John Lalor is an Assistant Professor in the School of Policy & Practice in the Institute of Education, DCU. John is also a researcher in DCU's Further Education and Training Research Centre (FETRC). He teaches at undergraduate level in the areas of Values, Identity and Intercultural Learning, Citizenship Education, Curriculum Evaluation and Research, Curriculum Design and Implementation, Research Methods and Teaching Practice. At post-graduate level his work involves the teaching and supervision of Masters students on the MSc in Education and Training, Leadership strand and the Professional Masters in Education (Post-Primary). He currently co supervises a number of PhD students in the area of Further, Adult and Continuing Education. John acts as the Teaching and Learning convenor for the School of Policy & Practice and represents the school in this capacity on the IOE Faculty Teaching and Learning Committee. In the past, John was the Chair of the BSc in Education & Training programme. The Further, Adult and Continuing Education strand of this degree is the only Teaching Council recognised concurrent teaching degree in Ireland.
John is the DCU PI on the CIM project, an Erasmus+ research project aiming to promote creativity and innovation management in an innovative blended learning and validation programme at the interface between higher education (HE) and business https://cim-project.eu/. John is also a researcher on the En-Abilities project which developed tools aimed at encouraging autonomous language learning for adult students with Special Educational Needs (SEN) in Europe and in Ireland gave adults who have refugee status or who are living in Direct Provision some informal support in learning English to promote their social inclusion http://en-abilities.eu/.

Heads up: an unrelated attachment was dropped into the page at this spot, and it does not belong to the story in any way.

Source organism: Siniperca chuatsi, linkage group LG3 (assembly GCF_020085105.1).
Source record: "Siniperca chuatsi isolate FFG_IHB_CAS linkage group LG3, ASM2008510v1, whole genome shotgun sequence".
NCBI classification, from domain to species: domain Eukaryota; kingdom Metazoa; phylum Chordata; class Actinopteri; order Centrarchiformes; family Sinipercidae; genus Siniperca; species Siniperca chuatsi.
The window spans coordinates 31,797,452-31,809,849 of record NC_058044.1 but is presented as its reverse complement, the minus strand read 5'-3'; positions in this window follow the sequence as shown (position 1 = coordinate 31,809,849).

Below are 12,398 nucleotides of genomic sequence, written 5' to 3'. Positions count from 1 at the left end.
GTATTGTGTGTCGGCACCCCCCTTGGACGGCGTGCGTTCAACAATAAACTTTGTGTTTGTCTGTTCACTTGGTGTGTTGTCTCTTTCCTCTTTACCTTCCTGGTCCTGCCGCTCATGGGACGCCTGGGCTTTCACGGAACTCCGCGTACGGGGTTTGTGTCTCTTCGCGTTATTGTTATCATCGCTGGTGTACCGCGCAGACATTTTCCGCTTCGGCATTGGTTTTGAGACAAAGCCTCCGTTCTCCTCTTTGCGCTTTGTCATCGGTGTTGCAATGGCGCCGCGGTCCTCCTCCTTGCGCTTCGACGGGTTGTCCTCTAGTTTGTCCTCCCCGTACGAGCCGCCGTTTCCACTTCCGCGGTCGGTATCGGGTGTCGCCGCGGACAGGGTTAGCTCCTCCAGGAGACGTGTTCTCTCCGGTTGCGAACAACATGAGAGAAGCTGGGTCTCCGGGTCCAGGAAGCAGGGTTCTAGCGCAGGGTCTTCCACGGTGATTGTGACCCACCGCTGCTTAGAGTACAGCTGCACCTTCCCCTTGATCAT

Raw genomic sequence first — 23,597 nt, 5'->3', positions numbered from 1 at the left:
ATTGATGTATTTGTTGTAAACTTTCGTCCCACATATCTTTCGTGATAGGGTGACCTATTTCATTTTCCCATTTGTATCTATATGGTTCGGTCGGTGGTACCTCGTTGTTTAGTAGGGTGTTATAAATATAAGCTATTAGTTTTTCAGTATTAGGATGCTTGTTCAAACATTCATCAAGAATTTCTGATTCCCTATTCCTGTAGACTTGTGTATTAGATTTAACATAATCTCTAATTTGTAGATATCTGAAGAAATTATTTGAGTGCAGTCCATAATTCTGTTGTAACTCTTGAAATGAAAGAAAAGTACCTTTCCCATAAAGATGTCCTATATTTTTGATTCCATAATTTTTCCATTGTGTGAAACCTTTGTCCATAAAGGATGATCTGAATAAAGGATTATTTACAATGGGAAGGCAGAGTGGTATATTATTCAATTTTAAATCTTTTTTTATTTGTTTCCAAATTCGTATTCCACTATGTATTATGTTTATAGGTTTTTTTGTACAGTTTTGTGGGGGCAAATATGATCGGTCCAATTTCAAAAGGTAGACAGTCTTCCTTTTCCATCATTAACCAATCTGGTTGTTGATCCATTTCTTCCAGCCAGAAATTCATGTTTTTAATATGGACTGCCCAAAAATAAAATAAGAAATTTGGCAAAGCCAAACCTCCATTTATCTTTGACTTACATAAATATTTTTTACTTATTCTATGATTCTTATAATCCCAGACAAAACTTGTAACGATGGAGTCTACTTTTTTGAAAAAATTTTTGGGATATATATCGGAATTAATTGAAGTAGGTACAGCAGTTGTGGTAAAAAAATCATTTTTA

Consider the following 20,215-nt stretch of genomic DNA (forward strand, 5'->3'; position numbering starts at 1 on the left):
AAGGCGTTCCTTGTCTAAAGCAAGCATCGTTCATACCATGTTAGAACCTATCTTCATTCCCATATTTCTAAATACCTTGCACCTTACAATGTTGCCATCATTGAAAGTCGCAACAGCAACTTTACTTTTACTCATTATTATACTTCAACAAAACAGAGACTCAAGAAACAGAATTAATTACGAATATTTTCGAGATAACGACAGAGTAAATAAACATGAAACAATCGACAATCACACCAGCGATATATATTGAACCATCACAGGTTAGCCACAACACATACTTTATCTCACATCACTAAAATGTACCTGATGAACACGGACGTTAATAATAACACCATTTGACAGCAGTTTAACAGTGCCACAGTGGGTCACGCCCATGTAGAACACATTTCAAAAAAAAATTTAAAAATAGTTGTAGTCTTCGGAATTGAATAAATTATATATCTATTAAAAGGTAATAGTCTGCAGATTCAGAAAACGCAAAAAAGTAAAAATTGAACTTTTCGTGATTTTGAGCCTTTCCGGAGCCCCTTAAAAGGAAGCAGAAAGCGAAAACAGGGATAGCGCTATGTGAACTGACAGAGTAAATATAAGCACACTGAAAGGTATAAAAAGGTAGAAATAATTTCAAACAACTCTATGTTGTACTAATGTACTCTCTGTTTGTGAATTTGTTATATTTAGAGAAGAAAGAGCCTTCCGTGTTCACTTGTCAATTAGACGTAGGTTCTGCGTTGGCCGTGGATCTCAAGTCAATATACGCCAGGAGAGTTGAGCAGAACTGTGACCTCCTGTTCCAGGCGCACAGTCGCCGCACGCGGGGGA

John is the DCU academic representative on the regional steering group of College Connect, a Higher Education Authority (HEA) funded three-year PATH 3 (Programme for Access to Higher Education) project which aims to admit 400 students from specific target groups, who are under-represented in college https://collegeconnect.ie/.